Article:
I do not think that humanity can justify its mass consumption of sentient non-human animals. However, some humans try to justify it by pointing to the carnivorous behavior of other species. “If alligators and pigs consume animals,” these meat-eaters figure, “then why shouldn’t we?”
There are several answers. First of all, it appears that most carnivorous creatures cannot yet survive without eating animals. Perhaps that does not justify their aggressive behavior, and maybe humans should intercede for animal-carnivores’ unfortunate victims by restraining belligerent creatures and working harder to create plant-based diets that are suitable for carnivores’ consumption.
That said, we must draw a moral distinction between those organisms that need to consume sentient animals and the human meat-eaters who do not. Killing for survival is surely not so egregious as killing for pleasure, and humans who slaughter animals usually do it for pleasure (or what we call “taste”).
Of course, not all animals do need to consume other animals. Omnivorous pigs, for example, can survive on plant-based diets. It is therefore legitimate for humans, much like guardians who prevent toddlers from pummeling each other, to prevent pigs from eating other sentient beings.
But even if humans never manage to protect all prey from wild omnivores, humans’ own assaults on sentient animals will remain illegitimate. As we should know instinctively, other agents’ aggressive behavior cannot justify ours. If American parents tried mutilating their daughters’ genitals on the grounds that “parents in other countries do it with impunity,” we would laugh them out of the room. We would recognize there—as we should recognize here—that other actors’ failure to fulfill their moral obligations does not vindicate a similar failure on our part.
However, it is still possible that humans, despite their moral obligation to herbivores, have no moral obligation to those omnivores that eat sentient herbivores. For unlike herbivores (which eat insentient plants) and carnivores (which must eat animals), these omnivores needlessly inflict suffering on peaceful animals. Maybe it is moral, then, for humans to “punish” these predatory omnivores by killing and consuming them.
This line of reasoning, which essentially counsels the death penalty for non-human omnivores, should give us pause. Readers categorically opposed to the death penalty ought to reject the idea out of hand. For if it is wrong to execute humans who kill needlessly, then it is also wrong to “execute” bears, foxes, and whales that kill needlessly.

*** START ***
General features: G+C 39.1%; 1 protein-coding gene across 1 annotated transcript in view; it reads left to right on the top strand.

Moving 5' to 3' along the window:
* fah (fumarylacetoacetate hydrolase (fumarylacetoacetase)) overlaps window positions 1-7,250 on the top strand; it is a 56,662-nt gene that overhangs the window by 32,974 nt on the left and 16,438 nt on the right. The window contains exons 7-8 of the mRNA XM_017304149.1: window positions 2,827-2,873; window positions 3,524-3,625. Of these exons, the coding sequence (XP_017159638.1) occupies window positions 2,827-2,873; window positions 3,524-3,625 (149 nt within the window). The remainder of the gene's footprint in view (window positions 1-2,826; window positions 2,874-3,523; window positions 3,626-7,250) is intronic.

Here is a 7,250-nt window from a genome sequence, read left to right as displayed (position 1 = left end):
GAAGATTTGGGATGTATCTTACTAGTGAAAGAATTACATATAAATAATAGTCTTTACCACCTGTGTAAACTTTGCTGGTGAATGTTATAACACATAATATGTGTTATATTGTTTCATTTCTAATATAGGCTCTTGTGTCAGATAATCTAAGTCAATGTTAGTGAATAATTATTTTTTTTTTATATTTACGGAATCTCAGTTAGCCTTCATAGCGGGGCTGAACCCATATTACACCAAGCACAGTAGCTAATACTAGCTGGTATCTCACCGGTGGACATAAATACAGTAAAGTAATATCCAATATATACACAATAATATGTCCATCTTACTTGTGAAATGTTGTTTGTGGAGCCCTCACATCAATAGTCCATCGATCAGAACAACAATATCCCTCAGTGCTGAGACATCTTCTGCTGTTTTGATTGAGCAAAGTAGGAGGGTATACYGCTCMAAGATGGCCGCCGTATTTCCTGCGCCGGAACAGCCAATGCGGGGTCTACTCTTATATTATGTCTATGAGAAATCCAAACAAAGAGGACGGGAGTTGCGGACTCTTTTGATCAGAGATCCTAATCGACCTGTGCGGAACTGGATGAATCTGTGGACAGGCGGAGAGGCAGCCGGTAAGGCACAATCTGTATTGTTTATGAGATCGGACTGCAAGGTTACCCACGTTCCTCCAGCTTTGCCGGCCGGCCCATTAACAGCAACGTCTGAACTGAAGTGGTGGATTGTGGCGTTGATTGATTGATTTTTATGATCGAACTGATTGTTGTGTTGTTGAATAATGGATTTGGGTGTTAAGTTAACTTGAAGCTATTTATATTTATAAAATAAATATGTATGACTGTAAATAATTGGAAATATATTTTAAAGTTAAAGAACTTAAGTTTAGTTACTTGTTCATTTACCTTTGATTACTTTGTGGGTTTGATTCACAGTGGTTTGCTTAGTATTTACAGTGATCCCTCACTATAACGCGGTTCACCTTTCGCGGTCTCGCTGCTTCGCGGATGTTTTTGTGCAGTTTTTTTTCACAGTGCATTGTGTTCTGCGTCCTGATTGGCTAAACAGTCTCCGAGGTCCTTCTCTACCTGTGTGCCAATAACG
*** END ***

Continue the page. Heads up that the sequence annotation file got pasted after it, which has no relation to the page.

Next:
But even death penalty proponents should not support executing predatory omnivores. Capital punishment supporters moved by arguments from deterrence should realize that flesh-eating animals, because of their inability to understand the law, would not be deterred by the legal threat of death.
Death penalty proponents interested in retribution should be skeptical as well. Ruling it unconstitutional to execute cognitively impaired murderers, Justice John Paul Stevens noted in Atkins v. Virginia that executing somebody with a “diminished ability to understand and process information, to learn from experience, to engage in logical reasoning, or to control impulses” does not serve the death penalty’s retributive purpose. New York State similarly recognizes diminished guilt for offenders who “lacked substantial capacity to know or appreciate either that [their] conduct was against the law or that it was against commonly held moral principles, or both.” If only “the worst of the worst” deserve the death penalty—as eminent pro-death penalty scholar Robert Blecker argues—then predatory omnivores incapable of grasping the gravity and nature of their offenses should not be killed.
Granted, some literature suggests that certain animals do have the capacity to differentiate right from wrong. If people want to use that literature to try proving in a court of law that the predatory omnivores they kill deserve death, then they should be allowed to try. But if we permit the execution (and consumption) of predatory omnivores on the grounds that these moral agents violate other creatures’ rights, then—for equality’s sake—we must also be willing to execute (and feast upon?) humans who kill herbivorous deer, sheep, and rabbits. Maybe it is wisest, then, just to drop the retributivist justification for meat-eating altogether.
This set of excuses, based on the idea that animals’ predation justifies humans’ predation, may be tempting. Those searching for a reason to keep consuming animals might even think they have found the perfect alibi: they are doing nothing worse than their own victims do. Ultimately, though, other actors’ moral shortcomings cannot excuse our own, and subjecting predatory omnivores to a massive regime of capital punishment has scary implications that hardly anyone would accept.
This article originally appeared at unfetteredequality.com. The painting is Pieter Aertsen’s A Meat Stall with the Holy Family Giving Alms.